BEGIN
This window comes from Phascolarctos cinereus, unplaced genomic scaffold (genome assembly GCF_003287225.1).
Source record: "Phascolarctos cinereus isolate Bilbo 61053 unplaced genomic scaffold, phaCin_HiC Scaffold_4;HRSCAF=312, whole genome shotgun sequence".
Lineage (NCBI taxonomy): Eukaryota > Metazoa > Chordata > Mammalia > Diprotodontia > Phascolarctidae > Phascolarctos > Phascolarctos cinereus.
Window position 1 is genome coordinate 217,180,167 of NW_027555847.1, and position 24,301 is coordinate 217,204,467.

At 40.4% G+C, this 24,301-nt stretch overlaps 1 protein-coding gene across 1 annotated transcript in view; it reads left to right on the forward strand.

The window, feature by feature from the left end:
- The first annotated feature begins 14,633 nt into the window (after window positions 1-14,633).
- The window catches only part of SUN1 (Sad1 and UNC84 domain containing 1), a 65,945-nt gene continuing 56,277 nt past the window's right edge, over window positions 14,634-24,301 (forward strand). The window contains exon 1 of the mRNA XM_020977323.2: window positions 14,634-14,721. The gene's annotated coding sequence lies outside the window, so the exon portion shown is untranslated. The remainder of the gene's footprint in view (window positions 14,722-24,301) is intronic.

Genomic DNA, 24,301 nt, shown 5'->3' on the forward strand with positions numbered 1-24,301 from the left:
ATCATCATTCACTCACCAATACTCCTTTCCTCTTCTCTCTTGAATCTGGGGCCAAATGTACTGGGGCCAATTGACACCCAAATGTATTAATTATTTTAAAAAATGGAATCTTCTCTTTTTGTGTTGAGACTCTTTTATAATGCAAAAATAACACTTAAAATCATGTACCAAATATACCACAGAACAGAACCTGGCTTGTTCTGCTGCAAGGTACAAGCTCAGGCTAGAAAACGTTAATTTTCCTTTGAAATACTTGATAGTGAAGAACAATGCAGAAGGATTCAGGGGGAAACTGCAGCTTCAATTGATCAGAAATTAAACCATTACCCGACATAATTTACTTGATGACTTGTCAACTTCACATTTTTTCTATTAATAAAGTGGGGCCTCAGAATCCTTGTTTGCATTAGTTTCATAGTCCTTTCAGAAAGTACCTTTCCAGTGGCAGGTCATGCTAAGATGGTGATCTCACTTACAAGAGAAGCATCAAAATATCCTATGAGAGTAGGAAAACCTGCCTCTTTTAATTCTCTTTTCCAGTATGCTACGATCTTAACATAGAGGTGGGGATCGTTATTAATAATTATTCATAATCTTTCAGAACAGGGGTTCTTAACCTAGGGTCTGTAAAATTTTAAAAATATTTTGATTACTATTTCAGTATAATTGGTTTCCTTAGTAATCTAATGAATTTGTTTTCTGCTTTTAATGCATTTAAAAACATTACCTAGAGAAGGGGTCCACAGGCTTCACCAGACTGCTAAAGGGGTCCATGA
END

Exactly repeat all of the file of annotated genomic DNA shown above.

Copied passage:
This window comes from Phascolarctos cinereus, unplaced genomic scaffold (genome assembly GCF_003287225.1).
Source record: "Phascolarctos cinereus isolate Bilbo 61053 unplaced genomic scaffold, phaCin_HiC Scaffold_4;HRSCAF=312, whole genome shotgun sequence".
Lineage (NCBI taxonomy): Eukaryota > Metazoa > Chordata > Mammalia > Diprotodontia > Phascolarctidae > Phascolarctos > Phascolarctos cinereus.
Window position 1 is genome coordinate 217,180,167 of NW_027555847.1, and position 24,301 is coordinate 217,204,467.

At 40.4% G+C, this 24,301-nt stretch overlaps 1 protein-coding gene across 1 annotated transcript in view; it reads left to right on the forward strand.

The window, feature by feature from the left end:
- The first annotated feature begins 14,633 nt into the window (after window positions 1-14,633).
- The window catches only part of SUN1 (Sad1 and UNC84 domain containing 1), a 65,945-nt gene continuing 56,277 nt past the window's right edge, over window positions 14,634-24,301 (forward strand). The window contains exon 1 of the mRNA XM_020977323.2: window positions 14,634-14,721. The gene's annotated coding sequence lies outside the window, so the exon portion shown is untranslated. The remainder of the gene's footprint in view (window positions 14,722-24,301) is intronic.

Genomic DNA, 24,301 nt, shown 5'->3' on the forward strand with positions numbered 1-24,301 from the left:
ATCATCATTCACTCACCAATACTCCTTTCCTCTTCTCTCTTGAATCTGGGGCCAAATGTACTGGGGCCAATTGACACCCAAATGTATTAATTATTTTAAAAAATGGAATCTTCTCTTTTTGTGTTGAGACTCTTTTATAATGCAAAAATAACACTTAAAATCATGTACCAAATATACCACAGAACAGAACCTGGCTTGTTCTGCTGCAAGGTACAAGCTCAGGCTAGAAAACGTTAATTTTCCTTTGAAATACTTGATAGTGAAGAACAATGCAGAAGGATTCAGGGGGAAACTGCAGCTTCAATTGATCAGAAATTAAACCATTACCCGACATAATTTACTTGATGACTTGTCAACTTCACATTTTTTCTATTAATAAAGTGGGGCCTCAGAATCCTTGTTTGCATTAGTTTCATAGTCCTTTCAGAAAGTACCTTTCCAGTGGCAGGTCATGCTAAGATGGTGATCTCACTTACAAGAGAAGCATCAAAATATCCTATGAGAGTAGGAAAACCTGCCTCTTTTAATTCTCTTTTCCAGTATGCTACGATCTTAACATAGAGGTGGGGATCGTTATTAATAATTATTCATAATCTTTCAGAACAGGGGTTCTTAACCTAGGGTCTGTAAAATTTTAAAAATATTTTGATTACTATTTCAGTATAATTGGTTTCCTTAGTAATCTAATGAATTTGTTTTCTGCTTTTAATGCATTTAAAAACATTACCTAGAGAAGGGGTCCACAGGCTTCACCAGACTGCTAAAGGGGTCCATGA